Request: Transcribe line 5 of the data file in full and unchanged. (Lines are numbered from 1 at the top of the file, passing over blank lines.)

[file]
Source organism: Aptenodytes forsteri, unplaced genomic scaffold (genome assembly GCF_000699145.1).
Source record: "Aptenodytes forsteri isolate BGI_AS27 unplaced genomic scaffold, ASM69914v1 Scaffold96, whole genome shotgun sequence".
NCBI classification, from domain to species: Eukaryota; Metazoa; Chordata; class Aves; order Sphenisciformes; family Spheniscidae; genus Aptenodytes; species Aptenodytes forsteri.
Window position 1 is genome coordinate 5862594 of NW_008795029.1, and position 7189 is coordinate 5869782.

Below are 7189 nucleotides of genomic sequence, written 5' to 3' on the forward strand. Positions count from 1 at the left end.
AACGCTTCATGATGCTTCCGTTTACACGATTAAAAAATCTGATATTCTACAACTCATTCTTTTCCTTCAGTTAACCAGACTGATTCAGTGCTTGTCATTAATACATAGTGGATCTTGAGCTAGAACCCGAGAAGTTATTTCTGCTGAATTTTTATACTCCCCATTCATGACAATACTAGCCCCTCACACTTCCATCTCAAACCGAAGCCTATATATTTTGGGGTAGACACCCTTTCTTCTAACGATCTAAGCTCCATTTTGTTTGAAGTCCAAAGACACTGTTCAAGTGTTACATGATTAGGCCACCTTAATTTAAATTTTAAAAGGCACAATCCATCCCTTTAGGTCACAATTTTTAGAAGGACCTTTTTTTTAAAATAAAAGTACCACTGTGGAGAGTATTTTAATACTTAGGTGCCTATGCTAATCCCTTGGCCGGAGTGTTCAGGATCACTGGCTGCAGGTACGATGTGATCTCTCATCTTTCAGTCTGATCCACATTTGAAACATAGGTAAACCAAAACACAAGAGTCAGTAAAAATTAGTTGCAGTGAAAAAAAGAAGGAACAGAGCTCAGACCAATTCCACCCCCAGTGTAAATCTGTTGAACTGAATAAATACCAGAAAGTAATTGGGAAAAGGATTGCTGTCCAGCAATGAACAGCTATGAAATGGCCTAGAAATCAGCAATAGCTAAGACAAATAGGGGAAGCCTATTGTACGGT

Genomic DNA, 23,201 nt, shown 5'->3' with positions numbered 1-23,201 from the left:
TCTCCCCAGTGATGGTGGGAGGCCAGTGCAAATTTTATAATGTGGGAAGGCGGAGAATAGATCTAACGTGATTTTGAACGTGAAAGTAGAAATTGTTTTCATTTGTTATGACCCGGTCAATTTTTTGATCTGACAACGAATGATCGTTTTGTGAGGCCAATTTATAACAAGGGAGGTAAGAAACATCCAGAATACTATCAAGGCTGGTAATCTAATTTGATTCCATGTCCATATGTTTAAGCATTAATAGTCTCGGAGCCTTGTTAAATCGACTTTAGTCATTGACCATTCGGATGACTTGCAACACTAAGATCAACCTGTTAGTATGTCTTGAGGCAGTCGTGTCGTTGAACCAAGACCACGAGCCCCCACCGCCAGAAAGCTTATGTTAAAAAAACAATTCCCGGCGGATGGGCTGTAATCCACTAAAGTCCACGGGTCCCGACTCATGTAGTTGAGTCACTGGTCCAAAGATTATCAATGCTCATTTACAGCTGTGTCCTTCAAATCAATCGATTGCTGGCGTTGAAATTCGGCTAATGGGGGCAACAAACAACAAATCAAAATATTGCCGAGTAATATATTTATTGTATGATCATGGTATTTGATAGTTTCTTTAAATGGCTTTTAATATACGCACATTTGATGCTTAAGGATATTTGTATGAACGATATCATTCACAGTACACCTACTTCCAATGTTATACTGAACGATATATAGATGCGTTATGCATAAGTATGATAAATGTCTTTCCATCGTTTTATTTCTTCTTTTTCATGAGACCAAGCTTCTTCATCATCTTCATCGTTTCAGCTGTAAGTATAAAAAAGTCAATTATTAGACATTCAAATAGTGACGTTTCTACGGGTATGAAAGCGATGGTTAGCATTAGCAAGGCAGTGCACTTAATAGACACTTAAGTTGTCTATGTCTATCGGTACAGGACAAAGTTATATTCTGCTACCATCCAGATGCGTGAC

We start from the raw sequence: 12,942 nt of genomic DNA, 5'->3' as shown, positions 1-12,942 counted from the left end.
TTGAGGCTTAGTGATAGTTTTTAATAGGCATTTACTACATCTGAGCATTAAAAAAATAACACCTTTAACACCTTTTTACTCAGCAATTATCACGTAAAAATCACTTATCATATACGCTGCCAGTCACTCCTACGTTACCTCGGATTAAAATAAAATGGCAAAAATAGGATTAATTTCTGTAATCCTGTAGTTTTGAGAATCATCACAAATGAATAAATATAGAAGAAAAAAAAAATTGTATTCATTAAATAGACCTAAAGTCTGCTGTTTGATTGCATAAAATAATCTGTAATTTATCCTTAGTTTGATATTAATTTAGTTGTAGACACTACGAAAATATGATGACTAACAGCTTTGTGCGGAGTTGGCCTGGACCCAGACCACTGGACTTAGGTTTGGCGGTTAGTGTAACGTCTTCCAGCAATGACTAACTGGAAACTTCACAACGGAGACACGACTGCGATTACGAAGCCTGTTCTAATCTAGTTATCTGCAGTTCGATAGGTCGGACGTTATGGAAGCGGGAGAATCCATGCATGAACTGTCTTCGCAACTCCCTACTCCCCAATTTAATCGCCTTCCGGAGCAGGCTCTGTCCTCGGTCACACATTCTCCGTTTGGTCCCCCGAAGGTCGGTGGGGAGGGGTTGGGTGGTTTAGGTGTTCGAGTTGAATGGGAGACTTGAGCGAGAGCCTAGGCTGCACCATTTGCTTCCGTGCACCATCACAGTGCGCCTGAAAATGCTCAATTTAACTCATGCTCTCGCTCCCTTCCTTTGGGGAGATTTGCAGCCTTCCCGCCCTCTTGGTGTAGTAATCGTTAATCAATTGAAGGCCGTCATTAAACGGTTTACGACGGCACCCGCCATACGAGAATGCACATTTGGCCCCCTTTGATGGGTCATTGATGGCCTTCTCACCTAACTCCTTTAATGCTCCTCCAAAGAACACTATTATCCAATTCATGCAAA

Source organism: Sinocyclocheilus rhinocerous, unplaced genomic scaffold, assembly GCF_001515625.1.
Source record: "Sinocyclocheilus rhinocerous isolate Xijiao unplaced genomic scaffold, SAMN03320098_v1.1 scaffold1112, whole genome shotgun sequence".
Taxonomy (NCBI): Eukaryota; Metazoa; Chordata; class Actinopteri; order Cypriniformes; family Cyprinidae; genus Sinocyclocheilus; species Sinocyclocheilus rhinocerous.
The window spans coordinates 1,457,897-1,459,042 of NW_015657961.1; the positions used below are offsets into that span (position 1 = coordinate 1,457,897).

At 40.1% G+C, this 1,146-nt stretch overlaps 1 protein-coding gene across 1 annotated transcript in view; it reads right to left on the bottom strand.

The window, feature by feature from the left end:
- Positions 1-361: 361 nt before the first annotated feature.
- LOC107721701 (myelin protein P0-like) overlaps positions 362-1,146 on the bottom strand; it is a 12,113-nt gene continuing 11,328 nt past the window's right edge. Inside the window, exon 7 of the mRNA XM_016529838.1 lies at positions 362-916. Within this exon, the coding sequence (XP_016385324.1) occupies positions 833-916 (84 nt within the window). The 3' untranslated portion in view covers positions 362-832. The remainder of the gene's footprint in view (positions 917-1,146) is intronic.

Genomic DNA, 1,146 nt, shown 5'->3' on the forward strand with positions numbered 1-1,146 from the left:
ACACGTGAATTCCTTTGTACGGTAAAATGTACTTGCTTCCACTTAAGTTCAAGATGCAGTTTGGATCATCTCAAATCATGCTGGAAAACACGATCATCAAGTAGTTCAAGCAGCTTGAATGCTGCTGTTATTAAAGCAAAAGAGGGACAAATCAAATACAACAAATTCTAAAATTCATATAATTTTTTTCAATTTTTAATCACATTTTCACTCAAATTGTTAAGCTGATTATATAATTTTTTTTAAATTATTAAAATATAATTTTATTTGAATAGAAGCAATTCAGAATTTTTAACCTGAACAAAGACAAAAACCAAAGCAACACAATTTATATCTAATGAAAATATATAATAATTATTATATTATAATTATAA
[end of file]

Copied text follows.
Below are 7189 nucleotides of genomic sequence, written 5' to 3' on the forward strand. Positions count from 1 at the left end.